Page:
Scene Two – Human Perspective
This scene is later in the game; there have been multiple conflicts with the apes, humans have died, but you have captured an ape and he has vital information that’s going to tell you the location of the apes.
With no more mechanics to learn, we went straight into what was presented as one of the toughest scenes in the game, in which the humans torture a captured ape for information. With moral codes all over the place between the humans involved, it’s time to make tough choices, if you can make them. During this scene we looked at how the decisions felt natural, with the ability to change stance as more information and differing arguments are presented to you. As in real life, nothing is ever straightforward. “Writing an interactive narrative where you’re trying not to make the choices black and white (was challenging),” said Martin, “you’re allowing there to be moral ambiguity, allowing your characters to make bad choices that feel legitimate, and ultimately you’ve got to be able to change your mind as you play” People can change their opinions, or even switch sides. Of course, some bad decisions are irreversible, but in conversation things can change. The idea here is that, ultimately, you get to make a final decision that feels real.
I know nothing about Planet of the Apes – why would I play?
Canonically the universe placement sets this between Dawn and War, however it is designed to stand alone so that anyone can play without any franchise knowledge: “It was definitely designed to stand alone,” said Martin, “One of the advantages of setting up your own fiction is that you don’t have to rely on anyone knowing the characters from the movies. As long as you know it’s about apes that can talk and are in conflict with humans, then you’re good to go!”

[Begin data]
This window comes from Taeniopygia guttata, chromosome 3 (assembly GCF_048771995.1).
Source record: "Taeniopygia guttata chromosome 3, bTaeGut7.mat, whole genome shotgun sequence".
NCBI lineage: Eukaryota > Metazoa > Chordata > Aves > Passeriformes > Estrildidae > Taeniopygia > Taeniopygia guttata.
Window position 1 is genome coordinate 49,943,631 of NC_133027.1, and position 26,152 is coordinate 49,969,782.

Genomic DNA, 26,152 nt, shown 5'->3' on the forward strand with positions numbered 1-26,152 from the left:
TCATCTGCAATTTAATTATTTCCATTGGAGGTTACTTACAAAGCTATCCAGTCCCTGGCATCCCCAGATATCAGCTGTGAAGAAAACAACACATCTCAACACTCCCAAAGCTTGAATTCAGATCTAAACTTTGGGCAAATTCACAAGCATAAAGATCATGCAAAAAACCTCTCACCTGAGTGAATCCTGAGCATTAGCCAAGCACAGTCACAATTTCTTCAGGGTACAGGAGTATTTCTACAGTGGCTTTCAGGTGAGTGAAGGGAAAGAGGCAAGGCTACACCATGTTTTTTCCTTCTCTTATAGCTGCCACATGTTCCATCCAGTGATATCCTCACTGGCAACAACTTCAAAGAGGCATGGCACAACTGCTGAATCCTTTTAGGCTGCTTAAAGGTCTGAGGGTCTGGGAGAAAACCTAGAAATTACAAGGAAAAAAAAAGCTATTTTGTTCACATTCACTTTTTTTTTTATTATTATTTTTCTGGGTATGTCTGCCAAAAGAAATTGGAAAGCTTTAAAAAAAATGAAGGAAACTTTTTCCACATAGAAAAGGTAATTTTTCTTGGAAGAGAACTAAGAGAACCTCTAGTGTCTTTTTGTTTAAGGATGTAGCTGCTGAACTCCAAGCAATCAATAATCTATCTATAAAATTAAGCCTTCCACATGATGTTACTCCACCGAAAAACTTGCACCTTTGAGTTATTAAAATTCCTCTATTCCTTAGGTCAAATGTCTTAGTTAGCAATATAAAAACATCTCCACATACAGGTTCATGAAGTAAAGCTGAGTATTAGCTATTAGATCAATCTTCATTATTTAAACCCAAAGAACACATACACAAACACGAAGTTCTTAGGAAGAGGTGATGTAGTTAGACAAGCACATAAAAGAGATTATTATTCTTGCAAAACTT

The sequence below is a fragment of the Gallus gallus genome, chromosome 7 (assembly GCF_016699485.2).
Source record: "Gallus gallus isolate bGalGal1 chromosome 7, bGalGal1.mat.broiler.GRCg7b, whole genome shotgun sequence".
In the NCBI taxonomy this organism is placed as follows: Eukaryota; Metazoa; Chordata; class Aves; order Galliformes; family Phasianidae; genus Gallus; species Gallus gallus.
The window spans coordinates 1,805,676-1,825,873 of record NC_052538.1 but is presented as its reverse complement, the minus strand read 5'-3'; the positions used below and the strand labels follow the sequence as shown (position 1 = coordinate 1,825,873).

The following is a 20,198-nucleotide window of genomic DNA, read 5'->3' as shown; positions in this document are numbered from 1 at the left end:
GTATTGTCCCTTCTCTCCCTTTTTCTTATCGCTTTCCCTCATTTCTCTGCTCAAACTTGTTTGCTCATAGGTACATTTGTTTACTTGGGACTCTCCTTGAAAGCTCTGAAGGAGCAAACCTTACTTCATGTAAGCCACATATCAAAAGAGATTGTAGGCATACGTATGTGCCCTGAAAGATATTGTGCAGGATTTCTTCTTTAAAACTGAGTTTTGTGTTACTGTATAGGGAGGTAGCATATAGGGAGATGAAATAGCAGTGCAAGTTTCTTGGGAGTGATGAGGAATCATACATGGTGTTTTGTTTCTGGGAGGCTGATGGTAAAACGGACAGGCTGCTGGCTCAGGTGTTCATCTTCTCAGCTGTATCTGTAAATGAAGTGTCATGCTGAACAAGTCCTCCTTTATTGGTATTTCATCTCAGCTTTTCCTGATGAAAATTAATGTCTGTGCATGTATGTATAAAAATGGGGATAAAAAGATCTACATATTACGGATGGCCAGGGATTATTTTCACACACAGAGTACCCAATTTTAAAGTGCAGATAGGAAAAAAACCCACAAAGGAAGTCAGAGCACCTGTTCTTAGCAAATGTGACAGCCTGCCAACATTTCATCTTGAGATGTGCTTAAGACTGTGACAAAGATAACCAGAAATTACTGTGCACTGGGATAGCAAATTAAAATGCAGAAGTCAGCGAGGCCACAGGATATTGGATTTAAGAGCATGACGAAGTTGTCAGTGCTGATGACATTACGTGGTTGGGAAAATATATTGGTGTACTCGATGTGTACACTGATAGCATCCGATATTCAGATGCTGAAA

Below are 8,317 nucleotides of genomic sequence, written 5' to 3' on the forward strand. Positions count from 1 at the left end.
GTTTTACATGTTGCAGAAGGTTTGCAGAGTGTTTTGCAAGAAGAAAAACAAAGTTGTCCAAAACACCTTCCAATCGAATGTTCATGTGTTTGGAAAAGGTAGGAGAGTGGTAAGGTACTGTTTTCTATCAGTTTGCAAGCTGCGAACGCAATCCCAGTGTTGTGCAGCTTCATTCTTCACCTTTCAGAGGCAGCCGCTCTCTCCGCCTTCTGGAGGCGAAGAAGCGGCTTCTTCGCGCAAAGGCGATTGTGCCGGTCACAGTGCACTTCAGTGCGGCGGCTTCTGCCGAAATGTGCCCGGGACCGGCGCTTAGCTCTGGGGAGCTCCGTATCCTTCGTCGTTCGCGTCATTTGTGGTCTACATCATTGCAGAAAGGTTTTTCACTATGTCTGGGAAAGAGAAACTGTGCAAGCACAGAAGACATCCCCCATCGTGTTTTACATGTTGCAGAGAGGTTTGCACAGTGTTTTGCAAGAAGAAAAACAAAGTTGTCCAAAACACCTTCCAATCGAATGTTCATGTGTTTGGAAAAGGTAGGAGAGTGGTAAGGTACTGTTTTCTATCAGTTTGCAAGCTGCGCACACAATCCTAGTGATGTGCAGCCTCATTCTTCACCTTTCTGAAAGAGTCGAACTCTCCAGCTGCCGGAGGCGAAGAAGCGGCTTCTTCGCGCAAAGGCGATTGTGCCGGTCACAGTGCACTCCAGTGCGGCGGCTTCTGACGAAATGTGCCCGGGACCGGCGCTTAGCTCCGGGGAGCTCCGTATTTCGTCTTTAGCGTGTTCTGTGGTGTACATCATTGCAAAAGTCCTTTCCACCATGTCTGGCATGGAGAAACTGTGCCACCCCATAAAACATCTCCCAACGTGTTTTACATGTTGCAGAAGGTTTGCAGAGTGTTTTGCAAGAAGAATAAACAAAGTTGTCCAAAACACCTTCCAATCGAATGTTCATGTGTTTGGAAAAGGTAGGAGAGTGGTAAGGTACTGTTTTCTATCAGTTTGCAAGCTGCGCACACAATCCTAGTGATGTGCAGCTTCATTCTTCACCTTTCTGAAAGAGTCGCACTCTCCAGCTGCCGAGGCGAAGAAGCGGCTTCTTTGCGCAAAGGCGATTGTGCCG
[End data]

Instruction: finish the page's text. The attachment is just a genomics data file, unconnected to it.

Presumably those purchasing Last Frontier initially will be fans, however, as a stand alone interactive movie for social engagement, it sits as a fun entry point into the franchise and is accessible to all. Without any extra mechanical faffs, you focus and engage entirely with the pacy, more naturalistic conversations – making room for a multitude of narrative possibilities. So, instead of simply watching a movie together, why not watch Planet of the Apes: Last Frontier and choose what happens within the same cinematic timeframe? “Whether you’re playing with someone who’s your partner or your family and friends, it becomes a social experience.” said Martin, “the PlayStation is typically an item that sits under a television set used by one person – it’s in a natural place to be used by everybody.”